# Evaluating $\int_{0}^{\infty}\frac{\arctan (a\,\sin^2x)}{x^2}dx$

This is the sequel of my previous question

$$I(a)=\int_{0}^{\infty}\frac{\arctan (a\,\sin^2x)}{x^2}dx$$ I want to use differentiation under the integral sign with respect to parameter "a" but so far without success.

Any hint?

• Do you mean $(\arctan a) (\sin^2 x)$ or $\arctan(a\sin^2 x)$? I'm guessing the latter, since the former is trivial, but the normal way to read this is the former. – Thomas Andrews Jul 23 '12 at 14:45
• @ThomasAndrews Edited – Martin Gales Jul 23 '12 at 14:51
• interestingly this can be also tackled by residue methods. if u are interested i write something – tired Oct 25 '16 at 23:34

Thanks for the nice question.

The answer is $$I(a) = \frac{\pi}{\sqrt{2}} \cdot \frac{a}{ \sqrt{1 + \sqrt{1+a^2}}}$$ The sketch of the proof: expand $\arctan$ in series, and integrate term-wise (can do this for small enough $a$, since the sine is bounded): $$\arctan\left(a \sin^2(x)\right) = \sum_{n=0}^\infty \frac{(-1)^n a^{2n+1}}{2n+1} \sin^{4n+2}(x)$$ This gives $$\int_0^\infty \frac{\sin^{4n+2}(x)}{x^2} \mathrm{d} x = \frac{1}{\binom{2n}{\tfrac{1}{2}}} = \frac{\sqrt{\pi}}{2} \cdot \frac{\Gamma(2n+\frac{1}{2})}{(2n)!}$$ The summation is easy, since the summand is a hypergeometric term: $$I(a) = \frac{\sqrt{\pi}}{2} \sum_{n=0}^\infty \frac{(-1)^n a^{2n+1}}{2n+1} \frac{\Gamma(2n+\frac{1}{2})}{(2n)!} = \frac{\pi a}{2} \cdot {}_2F_1\left(\frac{1}{4}, \frac{3}{4}; \frac{3}{2}; -a^2\right) = \frac{\pi}{\sqrt{2}} \cdot \frac{a}{ \sqrt{1 + \sqrt{1+a^2}}}$$

Added: The hard part is to prove that $S_n = \int_0^\infty \frac{\sin^{4n+2}(x)}{x^2} \mathrm{d} x$ is a hypergeometric term as claimed above. This can be done using: $$\begin{eqnarray} \sin^{4n+2}(x) &=& \left(\frac{\mathrm{e}^{ix} - \mathrm{e}^{-i x}}{2i}\right)^{4n+2} = -\frac{1}{4} \cdot \frac{1}{16^n} \sum_{m=0}^{4n+2} \binom{4n+2}{m} (-1)^m \mathrm{e}^{i (4n+2-2m)x} \\ &\stackrel{\text{symmetry}}{=}& -\frac{1}{4} \cdot \frac{1}{16^n} \sum_{m=0}^{4n+2} \binom{4n+2}{m} (-1)^m \underbrace{\cos((4n+2-2m)x)}_{1-2 \sin^2((2n+1-m)x)} \\ &=& \frac{1}{2} \cdot \frac{1}{16^n} \sum_{m=0}^{4n+2} \binom{4n+2}{m} (-1)^m \sin^2((2n+1-m)x) \\ &\stackrel{\text{symmetry}}{=}& \frac{1}{16^n} \sum_{m=0}^{2n} \binom{4n+2}{m} (-1)^m \sin^2((2n+1-m)x) \end{eqnarray}$$ Now: $$\begin{eqnarray} S_n &=& \frac{1}{16^n} \sum_{m=0}^{2n} \binom{4n+2}{m} (-1)^m \int_0^\infty \frac{\sin^2\left((2n+1-m) x\right)}{x^2} \mathrm{d} x \\ &=& \frac{1}{16^n} \sum_{m=0}^{2n} \binom{4n+2}{m} (-1)^m \frac{\pi}{2} \left(2n+1-m\right) \\ & \stackrel{m \to 2n-m}{=}& \frac{1}{16^n} \frac{\pi}{2} \sum_{m=0}^{2n} \binom{4n+2}{2n+2+m} (-1)^m \left(m+1\right) \end{eqnarray}$$ The latter sum readily yields to telescoping method, establishing the claim: $$S_n = \frac{\pi}{2} \cdot \frac{n+1 }{4 n+1} \cdot \frac{1}{16^n} \binom{4 n+2}{2 n+2} = \frac{\sqrt{\pi}}{2} \frac{\Gamma\left(2n+\frac{1}{2}\right)}{(2n)!}$$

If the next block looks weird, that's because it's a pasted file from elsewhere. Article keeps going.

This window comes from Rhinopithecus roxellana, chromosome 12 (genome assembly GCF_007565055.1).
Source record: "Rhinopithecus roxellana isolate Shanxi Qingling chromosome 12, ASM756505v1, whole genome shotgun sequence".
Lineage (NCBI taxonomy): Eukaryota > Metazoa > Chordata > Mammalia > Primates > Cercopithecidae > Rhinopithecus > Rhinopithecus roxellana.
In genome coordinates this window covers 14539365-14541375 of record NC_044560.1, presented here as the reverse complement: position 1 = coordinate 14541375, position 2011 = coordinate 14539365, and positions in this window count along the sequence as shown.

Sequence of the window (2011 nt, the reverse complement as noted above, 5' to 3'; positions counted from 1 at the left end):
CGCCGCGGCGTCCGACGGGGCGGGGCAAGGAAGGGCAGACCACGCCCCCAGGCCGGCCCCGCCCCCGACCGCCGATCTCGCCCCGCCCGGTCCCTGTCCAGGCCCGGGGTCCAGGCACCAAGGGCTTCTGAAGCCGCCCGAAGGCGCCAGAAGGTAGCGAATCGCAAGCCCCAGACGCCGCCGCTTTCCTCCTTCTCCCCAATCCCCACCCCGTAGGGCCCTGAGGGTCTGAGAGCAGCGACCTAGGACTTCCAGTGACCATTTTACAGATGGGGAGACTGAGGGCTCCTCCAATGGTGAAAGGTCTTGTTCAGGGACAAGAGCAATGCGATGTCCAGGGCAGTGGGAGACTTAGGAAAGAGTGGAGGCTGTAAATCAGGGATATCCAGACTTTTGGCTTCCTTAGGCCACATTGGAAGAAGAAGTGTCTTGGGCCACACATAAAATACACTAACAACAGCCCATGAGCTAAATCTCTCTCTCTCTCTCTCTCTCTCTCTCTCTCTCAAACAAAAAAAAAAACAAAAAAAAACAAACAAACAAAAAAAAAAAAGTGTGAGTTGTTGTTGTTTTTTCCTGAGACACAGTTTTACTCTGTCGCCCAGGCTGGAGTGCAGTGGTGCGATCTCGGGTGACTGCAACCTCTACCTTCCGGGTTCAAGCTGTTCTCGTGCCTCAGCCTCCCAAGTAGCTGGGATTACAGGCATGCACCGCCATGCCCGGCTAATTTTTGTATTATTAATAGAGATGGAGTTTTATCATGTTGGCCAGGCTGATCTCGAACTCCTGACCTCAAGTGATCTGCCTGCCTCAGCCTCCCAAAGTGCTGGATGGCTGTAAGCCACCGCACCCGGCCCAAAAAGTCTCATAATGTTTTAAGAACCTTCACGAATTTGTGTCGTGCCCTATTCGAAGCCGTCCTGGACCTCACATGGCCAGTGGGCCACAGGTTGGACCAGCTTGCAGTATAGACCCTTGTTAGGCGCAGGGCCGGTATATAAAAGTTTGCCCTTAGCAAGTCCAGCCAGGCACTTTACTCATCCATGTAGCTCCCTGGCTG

• Did you solve this using Wolfram Alpha? – Chibueze Opata Jul 23 '12 at 16:13
• @Sasha Very impressive! Thanks! – Martin Gales Jul 24 '12 at 14:02

One more solution: using $$\sum_{n=-\infty}^{\infty}\left(x+2\pi n\right)^{-2}=\frac{1}{4}\csc^{2}\frac{x}{2}$$ and$$\sum_{n\ge0}C_{n}x^{n}=\frac{1-\sqrt{1-4x}}{2x}\implies\sum_{n\ge0}C_{2n}x^{2n}=\frac{\sqrt{1+4x}-\sqrt{1-4x}}{4x}$$(by taking the even part) in terms of the Catalan numbers $$C_{n}=\frac{\left(2n\right)!}{n!\left(n+1\right)!}$$,\begin{align}I\left(a\right)&=\frac{1}{2}\int_{-\infty}^{\infty}\frac{\arctan\left(a\sin^{2}x\right)}{x^{2}}dx\\&=\frac{1}{2}\int_{0}^{2\pi}\sum_{n=-\infty}^{\infty}\frac{\arctan\left(a\sin^{2}x\right)}{\left(x+2\pi n\right)^{2}}dx\\&=\frac{1}{8}\int_{0}^{2\pi}\arctan\left(a\sin^{2}x\right)\csc^{2}\frac{x}{2}dx\\&=\frac{1}{4}\int_{0}^{\pi/2}\arctan\left(a\sin^{2}x\right)\left(\csc^{2}\frac{x}{2}+\sec^{2}\frac{x}{2}\right)dx\\&=\int_{0}^{\pi/2}\arctan\left(a\sin^{2}x\right)\csc^{2}xdx\\&=\sum_{n\ge0}\frac{\left(-1\right)^{n}}{2n+1}a^{2n+1}\int_{0}^{\pi/2}\sin^{4n}xdx\\&=\pi a\sum_{n\ge0}C_{2n}\left(-\frac{a^{2}}{16}\right)^{n}\\&=\frac{\pi}{i}\left(\sqrt{1+ia}-\sqrt{1-ia}\right)\\&=\frac{\pi}{\sqrt{2}}\frac{a}{\sqrt{1+\sqrt{1+a^{2}}}}.\end{align}

Good evening,

I found a simpler faster way to deal with this integral :

1/ The numerator being a pair function of Sin(x) one can easily show that the integral is equal to :

F(a)=Integral from 0 to Pi/2 Arctan(a.(Sin(x)^2))) / (Sin(x)^2) dx

2/ Then we apply Feynman’trick to F(a) and get :

F’(a)=Integral from 0 to Pi/2 dx / (1+ a^2. (Sin(x))^4

3/ Then we use t = Tan(x) and get :

F’(a)=Integral ftom 0 to inf (1+t^2) dt / (t^4(1+a^2) + 2t^2 +1)

4/ Then we use Schlomilch master formula and get :

F’(a)=Pi / (2^(1/2)) . (1+(1+a^2)^(1/2)) / (1+a^2)^(1/2)

5/ Then we integrate F’(a) and get :

F(a) = Pi / (2^(1/2)) . a / (1+(1+a^2)^(1/2))^(1/2)

     = Pi / (2^(1/2) . ((1+a^2)^(1/2) - 1)^(1/2)


fjaclot

• Please use MathJax. – Martin Gales Nov 27 at 18:34